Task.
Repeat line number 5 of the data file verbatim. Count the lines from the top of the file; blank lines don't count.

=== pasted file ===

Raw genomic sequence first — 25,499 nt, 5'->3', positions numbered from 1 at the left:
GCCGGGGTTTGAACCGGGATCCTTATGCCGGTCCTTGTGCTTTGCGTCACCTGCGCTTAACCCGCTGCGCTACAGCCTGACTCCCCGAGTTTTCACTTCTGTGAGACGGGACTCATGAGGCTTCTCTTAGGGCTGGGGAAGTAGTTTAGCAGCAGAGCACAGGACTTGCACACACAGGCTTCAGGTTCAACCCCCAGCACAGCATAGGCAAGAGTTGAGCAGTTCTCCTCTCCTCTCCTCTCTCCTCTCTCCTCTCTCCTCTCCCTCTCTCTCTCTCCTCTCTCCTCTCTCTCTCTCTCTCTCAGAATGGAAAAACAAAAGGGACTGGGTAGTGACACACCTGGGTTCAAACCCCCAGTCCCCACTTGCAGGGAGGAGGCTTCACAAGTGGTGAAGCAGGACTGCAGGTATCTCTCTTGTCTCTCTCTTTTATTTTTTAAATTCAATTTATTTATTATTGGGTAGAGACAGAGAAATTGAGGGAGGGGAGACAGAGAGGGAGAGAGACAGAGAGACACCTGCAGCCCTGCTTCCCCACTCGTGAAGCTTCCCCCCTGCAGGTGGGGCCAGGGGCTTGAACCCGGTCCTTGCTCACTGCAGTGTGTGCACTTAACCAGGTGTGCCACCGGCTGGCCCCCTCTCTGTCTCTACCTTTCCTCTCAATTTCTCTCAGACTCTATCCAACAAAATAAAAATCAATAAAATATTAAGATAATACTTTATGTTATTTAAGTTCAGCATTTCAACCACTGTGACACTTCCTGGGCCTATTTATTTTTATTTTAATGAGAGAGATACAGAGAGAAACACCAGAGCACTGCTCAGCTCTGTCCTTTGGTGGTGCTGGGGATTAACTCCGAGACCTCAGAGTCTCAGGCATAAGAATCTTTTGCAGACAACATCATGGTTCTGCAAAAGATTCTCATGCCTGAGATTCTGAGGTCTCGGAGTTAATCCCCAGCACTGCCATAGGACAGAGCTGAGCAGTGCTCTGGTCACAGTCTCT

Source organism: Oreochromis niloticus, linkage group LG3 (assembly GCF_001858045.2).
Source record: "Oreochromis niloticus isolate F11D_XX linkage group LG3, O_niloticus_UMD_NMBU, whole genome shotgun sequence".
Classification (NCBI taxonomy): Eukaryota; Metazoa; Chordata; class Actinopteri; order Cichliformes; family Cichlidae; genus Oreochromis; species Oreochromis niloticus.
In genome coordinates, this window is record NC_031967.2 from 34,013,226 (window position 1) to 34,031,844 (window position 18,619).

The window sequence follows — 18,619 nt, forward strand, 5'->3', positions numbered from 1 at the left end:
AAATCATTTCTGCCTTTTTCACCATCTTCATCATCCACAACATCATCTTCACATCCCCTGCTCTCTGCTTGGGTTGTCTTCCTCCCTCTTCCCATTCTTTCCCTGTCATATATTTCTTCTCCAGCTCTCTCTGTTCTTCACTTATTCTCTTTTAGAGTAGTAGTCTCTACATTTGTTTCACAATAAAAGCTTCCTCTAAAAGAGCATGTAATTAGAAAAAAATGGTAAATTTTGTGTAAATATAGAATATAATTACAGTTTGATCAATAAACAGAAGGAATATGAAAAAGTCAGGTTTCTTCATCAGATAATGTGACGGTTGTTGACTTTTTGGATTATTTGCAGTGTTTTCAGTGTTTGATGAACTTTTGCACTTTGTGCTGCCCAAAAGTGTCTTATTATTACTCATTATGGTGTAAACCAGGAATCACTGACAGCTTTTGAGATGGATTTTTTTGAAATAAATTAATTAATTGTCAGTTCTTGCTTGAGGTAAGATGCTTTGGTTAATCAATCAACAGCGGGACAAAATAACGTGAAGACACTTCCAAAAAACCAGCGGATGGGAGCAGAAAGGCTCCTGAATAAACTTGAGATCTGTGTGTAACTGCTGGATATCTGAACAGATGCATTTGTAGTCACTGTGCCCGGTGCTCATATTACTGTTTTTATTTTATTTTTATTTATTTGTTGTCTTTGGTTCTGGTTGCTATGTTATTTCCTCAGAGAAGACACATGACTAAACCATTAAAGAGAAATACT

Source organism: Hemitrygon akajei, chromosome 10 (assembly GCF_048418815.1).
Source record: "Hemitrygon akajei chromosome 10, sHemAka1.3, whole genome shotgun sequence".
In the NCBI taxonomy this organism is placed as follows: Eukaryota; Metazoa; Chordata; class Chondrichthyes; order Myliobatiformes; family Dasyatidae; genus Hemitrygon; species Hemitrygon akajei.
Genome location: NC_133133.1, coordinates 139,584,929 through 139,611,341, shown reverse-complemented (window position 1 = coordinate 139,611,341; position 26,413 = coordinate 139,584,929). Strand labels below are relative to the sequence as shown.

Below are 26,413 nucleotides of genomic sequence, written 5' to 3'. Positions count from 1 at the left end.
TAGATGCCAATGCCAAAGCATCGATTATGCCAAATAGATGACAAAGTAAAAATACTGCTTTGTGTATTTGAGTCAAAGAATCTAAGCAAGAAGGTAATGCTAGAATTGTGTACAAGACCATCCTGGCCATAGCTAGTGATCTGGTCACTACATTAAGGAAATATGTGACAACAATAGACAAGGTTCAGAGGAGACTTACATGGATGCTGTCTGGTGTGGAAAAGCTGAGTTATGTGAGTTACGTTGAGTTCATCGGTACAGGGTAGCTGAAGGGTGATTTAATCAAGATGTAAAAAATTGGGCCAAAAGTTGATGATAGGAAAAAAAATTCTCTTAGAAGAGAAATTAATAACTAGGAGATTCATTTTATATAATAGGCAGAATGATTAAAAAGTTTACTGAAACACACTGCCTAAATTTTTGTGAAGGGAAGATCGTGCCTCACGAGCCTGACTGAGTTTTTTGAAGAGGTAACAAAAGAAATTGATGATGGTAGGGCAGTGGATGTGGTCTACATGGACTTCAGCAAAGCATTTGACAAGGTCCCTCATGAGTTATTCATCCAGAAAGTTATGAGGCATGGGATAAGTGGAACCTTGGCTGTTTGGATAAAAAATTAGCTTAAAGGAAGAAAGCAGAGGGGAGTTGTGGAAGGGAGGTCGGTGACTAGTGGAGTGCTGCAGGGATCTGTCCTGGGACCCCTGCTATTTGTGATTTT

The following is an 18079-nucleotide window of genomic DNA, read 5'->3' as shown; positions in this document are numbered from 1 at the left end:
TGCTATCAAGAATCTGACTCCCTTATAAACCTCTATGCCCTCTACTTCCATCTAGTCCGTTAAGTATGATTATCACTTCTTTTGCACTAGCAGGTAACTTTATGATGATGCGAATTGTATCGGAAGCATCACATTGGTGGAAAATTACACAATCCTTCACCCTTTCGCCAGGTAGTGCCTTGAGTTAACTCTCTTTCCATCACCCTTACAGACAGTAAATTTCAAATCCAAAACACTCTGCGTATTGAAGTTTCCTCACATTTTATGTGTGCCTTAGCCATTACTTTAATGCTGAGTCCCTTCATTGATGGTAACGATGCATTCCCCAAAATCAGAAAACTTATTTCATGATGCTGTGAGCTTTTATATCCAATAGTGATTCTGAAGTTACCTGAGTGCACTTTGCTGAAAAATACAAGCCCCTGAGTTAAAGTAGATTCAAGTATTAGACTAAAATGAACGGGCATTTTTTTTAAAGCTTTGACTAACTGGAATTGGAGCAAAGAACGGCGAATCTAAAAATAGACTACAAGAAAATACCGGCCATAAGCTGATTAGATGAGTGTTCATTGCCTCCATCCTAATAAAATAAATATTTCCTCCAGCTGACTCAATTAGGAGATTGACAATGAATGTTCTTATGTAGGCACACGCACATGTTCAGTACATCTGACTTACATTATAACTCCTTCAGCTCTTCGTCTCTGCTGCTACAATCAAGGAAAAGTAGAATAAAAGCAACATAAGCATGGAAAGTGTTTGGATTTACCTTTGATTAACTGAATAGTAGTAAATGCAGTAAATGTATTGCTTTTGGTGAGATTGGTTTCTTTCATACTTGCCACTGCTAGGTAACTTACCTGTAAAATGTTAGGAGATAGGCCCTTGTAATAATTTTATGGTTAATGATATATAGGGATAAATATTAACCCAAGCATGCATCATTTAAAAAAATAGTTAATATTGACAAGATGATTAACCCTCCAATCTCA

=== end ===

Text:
Classification (NCBI taxonomy): Eukaryota; Metazoa; Chordata; class Actinopteri; order Cichliformes; family Cichlidae; genus Oreochromis; species Oreochromis niloticus.